CREB has recently been demonstrated to be overexpressed in leukemic blast cells from patients with AML compared to normal bone marrow (34–36). Furthermore, CREB overexpression was associated with a worse prognosis in AML patients compared to patients whose bone marrow did not overexpress CREB (36–38). Overexpression of CREB protein did not correlate closely with CREB mRNA levels, suggesting that posttranscriptional mechanisms may contribute to the elevated expression. Furthermore, activation of CREB in leukemia cells appears to be cAMP independent (35, 39). In all cases in which AML patient bone marrow samples overexpressed CREB, an increased level of phosphorylated CREB was also observed, indicating that the protein is functionally active (36). Analysis of primary AML blast cells by using fluorescence in situ hybridization revealed that there is an increase in copy number of the CREB gene (36). CREB overexpression also resulted in increased proliferation and survival of HSCs and myeloid cells in vitro and in vivo (36). Transgenic mice in which CREB is overexpressed in committed granulocyte and macrophage cells under the control of the hMRP8 promoter develop myeloproliferative disease (splenomegaly and aberrant myelopoiesis), but not AML, after a latency of 1 year (36). Bone marrow progenitor cells from these mice have increased replating activity and are hypersensitive to growth factors (36). Therefore, CREB plays a major role in the regulation of normal myeloid cell proliferation and differentiation and acts as a proto-oncogene that potentially contributes to leukemogenesis.
CREB downregulation in the AML cell lines TF-1 and K562 resulted in decreased proliferation in liquid culture with decreased cells in S phase. This appears, at least in part, to be due to a decrease in the expression of cyclins A1 and D. Both cyclins A and D regulate the G1-to-S transition and have been demonstrated to be CREB target genes (36). Transplantation of Ba/F3 pro-B cells transduced with a Bcr-Abl fusion protein containing the T315I mutation and CREB shRNAs or control scrambled shRNA into SCID mice resulted in delayed leukemia cell progression and prolonged survival (33). Given the fact that AML cells are more dependent on CREB than normal myeloid progenitor cells, CREB and CREB-dependent pathways may, therefore, be potential targets for drug development.
Because CREB is primarily a transcriptional activator, the key to understanding how CREB regulates normal and aberrant myelopoiesis was to identify target genes downstream of CREB. One strategy by which to address this issue involved overexpressing CREB in a leukemic cell line and determining the resultant changes in gene expression (37). Among the most upregulated genes were Meis1 and Pbx1, at 33-fold and 28-fold, respectively, compared to parental cells. Studies to determine whether Meis1 and Pbx1 are direct targets of CREB are currently in progress. Genes that were upregulated or downregulated in CREB knockdown cells were also analyzed (40). Among the most downregulated genes, interestingly, were histones. The decreased expression was validated by using RNA interference targeting CREB in myeloid leukemia cell lines and primary AML cells (40). The role of CREB in regulating histones is currently under investigation.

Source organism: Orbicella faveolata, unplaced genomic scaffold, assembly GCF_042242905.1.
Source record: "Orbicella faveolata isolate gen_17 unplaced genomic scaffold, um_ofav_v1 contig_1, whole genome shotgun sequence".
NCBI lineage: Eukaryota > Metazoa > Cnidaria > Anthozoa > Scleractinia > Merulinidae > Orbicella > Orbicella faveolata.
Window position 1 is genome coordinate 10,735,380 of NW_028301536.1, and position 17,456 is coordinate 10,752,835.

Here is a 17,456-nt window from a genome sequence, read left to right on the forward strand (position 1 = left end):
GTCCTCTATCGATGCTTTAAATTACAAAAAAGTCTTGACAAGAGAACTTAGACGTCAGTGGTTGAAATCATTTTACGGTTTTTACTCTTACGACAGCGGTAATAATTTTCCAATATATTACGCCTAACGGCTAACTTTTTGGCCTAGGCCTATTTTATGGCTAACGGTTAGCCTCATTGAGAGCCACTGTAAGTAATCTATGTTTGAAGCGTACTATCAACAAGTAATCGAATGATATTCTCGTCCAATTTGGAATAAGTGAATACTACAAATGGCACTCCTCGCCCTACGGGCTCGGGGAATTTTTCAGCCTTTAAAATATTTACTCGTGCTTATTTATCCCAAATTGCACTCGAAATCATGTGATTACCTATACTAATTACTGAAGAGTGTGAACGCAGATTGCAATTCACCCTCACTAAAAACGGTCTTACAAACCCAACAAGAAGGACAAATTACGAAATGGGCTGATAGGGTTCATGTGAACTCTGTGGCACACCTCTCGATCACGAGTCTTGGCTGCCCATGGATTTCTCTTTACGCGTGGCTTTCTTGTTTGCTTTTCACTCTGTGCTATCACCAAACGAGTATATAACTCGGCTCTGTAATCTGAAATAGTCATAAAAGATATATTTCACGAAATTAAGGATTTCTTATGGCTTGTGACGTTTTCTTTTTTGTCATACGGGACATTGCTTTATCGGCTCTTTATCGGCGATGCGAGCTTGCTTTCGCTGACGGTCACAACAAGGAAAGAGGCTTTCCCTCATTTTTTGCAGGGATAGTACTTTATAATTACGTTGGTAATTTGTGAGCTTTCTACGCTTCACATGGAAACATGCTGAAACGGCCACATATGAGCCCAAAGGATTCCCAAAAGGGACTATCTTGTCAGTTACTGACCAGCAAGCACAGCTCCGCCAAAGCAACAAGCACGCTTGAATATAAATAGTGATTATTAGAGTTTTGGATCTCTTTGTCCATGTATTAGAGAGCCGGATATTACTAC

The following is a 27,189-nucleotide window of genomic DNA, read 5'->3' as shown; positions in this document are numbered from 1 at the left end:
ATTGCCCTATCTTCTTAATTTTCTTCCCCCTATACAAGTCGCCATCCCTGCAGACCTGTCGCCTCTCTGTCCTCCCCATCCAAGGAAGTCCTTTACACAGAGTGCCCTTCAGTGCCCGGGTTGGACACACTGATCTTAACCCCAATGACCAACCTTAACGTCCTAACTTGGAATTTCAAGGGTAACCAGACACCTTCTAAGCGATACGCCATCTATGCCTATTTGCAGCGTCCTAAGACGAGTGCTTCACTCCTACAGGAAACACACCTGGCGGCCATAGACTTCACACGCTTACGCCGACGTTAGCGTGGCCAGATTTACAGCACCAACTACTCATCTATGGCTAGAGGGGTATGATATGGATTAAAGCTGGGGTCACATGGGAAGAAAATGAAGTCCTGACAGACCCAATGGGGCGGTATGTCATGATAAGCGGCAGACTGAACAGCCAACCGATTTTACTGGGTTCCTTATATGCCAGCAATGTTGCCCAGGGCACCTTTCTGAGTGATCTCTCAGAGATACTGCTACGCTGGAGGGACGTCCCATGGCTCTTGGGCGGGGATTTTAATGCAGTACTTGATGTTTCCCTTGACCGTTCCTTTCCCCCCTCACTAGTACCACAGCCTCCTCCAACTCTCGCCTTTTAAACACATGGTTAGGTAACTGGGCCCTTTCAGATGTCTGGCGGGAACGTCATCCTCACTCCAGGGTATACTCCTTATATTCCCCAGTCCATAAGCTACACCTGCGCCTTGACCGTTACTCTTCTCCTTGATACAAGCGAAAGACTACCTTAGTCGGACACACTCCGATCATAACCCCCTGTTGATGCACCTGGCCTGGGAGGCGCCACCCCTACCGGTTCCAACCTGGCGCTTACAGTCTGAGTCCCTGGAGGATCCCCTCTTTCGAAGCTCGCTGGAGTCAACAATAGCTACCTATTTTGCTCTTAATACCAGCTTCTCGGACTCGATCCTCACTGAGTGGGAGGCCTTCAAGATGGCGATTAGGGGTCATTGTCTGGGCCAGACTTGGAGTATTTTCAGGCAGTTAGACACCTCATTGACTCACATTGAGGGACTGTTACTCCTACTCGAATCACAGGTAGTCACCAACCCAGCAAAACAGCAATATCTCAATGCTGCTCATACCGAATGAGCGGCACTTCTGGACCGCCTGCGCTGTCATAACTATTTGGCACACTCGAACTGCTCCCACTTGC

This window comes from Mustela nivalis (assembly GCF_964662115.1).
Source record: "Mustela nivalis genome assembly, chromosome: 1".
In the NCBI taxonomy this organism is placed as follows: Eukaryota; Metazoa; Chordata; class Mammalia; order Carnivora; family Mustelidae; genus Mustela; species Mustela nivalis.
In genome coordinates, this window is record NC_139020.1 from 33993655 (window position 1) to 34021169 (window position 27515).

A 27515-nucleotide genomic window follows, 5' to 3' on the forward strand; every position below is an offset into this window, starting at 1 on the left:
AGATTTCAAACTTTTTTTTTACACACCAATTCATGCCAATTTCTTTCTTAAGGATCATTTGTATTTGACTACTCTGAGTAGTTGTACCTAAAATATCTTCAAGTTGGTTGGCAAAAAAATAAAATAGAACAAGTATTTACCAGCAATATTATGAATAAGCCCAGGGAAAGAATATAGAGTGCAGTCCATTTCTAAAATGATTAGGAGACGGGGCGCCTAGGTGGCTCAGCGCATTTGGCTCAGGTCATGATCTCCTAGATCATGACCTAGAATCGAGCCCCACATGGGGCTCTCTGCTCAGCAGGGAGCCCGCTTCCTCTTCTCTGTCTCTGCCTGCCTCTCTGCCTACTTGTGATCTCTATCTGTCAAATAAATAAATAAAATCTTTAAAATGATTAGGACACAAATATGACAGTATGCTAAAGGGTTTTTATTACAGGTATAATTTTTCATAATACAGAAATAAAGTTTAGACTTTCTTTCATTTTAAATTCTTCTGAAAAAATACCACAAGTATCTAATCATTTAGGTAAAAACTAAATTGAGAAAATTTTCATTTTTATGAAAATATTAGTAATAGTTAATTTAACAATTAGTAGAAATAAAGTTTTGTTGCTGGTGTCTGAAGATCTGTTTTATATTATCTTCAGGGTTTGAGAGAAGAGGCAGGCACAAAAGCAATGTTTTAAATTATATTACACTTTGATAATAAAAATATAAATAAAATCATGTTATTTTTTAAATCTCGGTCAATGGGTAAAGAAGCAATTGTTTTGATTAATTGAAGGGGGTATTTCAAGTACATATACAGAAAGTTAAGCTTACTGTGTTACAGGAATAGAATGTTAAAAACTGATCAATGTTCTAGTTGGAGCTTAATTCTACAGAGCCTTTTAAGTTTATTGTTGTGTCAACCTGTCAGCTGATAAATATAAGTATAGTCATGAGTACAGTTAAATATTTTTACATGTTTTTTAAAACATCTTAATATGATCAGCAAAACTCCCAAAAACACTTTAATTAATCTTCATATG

Altered CREB expression and activity play a role not only in leukemia, but in nonhematologic malignancies as well. Increased expression and phosphorylation of CREB has been found in non–small cell lung cancer cell lines, compared to nontransformed bronchial epithelial cell lines, and in pathologic samples from tumors compared to normal adjacent epithelium (41). That this finding is likely to be biologically important is suggested by the observation that patient survival was inversely related to CREB expression and phosphorylation. Interestingly, this prognostic effect of CREB was found in patients who had never smoked cigarettes rather than in current or former smokers.
Since CREB is regulated by several distinct pathways that can become activated in cancer cells, a key question concerns whether the activation of CREB seen in cancer cells is directly driving the malignant phenotype of the cells, or whether it is merely a byproduct of activation of one of these upstream pathways. This is a critical question, as CREB would represent a good molecular target only if it was playing a central role in the biology of the tumor. CREB activation has been found in non-small-cell lung cancer cell lines, displaying constitutively activated ERK and pp90RSK and increased expression of Bcl-2 and Bcl-xL (42). A dominant-negative mutant of CREB and siRNA to knockdown CREB inhibited the proliferation and survival of NSCLCs. Furthermore, an inhibitor of ERK and pp90RSK activation of CREB resulted in cell-cycle arrest at G2/M and increased apoptosis, suggesting that CREB is a potential target for therapy for NSCLC (42). Treatment of lung adenocarcinoma cells with these drugs resulted in decreased CREB phosphorylation, proliferation, and expression of cyclin D1 (43). CREB appears to upregulate specific target genes, such as cox-2 in lung adenocarcinoma cells, through PKA, PKC, and ERK signaling pathways (44).